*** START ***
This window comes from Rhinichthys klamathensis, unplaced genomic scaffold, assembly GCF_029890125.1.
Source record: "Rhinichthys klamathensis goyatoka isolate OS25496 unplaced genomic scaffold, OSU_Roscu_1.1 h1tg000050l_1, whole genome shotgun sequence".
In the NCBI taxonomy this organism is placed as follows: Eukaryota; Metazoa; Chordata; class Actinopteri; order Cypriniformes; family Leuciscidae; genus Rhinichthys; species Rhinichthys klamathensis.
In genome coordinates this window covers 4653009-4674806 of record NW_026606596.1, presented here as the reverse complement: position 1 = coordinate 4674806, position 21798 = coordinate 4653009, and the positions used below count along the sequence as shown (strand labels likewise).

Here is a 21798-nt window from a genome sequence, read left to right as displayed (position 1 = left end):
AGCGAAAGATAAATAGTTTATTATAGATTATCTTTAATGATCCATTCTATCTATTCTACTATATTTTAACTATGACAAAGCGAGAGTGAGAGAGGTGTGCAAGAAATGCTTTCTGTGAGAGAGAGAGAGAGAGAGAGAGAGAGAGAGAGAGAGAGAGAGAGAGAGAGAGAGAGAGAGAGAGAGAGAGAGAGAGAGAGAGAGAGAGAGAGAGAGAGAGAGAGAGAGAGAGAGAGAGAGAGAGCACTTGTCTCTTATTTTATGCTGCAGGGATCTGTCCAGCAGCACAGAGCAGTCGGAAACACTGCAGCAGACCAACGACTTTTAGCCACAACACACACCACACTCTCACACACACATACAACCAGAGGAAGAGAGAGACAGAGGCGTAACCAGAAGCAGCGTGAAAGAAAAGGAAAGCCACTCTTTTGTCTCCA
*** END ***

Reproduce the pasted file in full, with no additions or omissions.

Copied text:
This window comes from Rhinichthys klamathensis, unplaced genomic scaffold, assembly GCF_029890125.1.
Source record: "Rhinichthys klamathensis goyatoka isolate OS25496 unplaced genomic scaffold, OSU_Roscu_1.1 h1tg000050l_1, whole genome shotgun sequence".
In the NCBI taxonomy this organism is placed as follows: Eukaryota; Metazoa; Chordata; class Actinopteri; order Cypriniformes; family Leuciscidae; genus Rhinichthys; species Rhinichthys klamathensis.
In genome coordinates this window covers 4653009-4674806 of record NW_026606596.1, presented here as the reverse complement: position 1 = coordinate 4674806, position 21798 = coordinate 4653009, and the positions used below count along the sequence as shown (strand labels likewise).

Here is a 21798-nt window from a genome sequence, read left to right as displayed (position 1 = left end):
AGCGAAAGATAAATAGTTTATTATAGATTATCTTTAATGATCCATTCTATCTATTCTACTATATTTTAACTATGACAAAGCGAGAGTGAGAGAGGTGTGCAAGAAATGCTTTCTGTGAGAGAGAGAGAGAGAGAGAGAGAGAGAGAGAGAGAGAGAGAGAGAGAGAGAGAGAGAGAGAGAGAGAGAGAGAGAGAGAGAGAGAGAGAGAGAGAGAGAGAGAGAGAGAGAGAGAGAGAGAGAGCACTTGTCTCTTATTTTATGCTGCAGGGATCTGTCCAGCAGCACAGAGCAGTCGGAAACACTGCAGCAGACCAACGACTTTTAGCCACAACACACACCACACTCTCACACACACATACAACCAGAGGAAGAGAGAGACAGAGGCGTAACCAGAAGCAGCGTGAAAGAAAAGGAAAGCCACTCTTTTGTCTCCA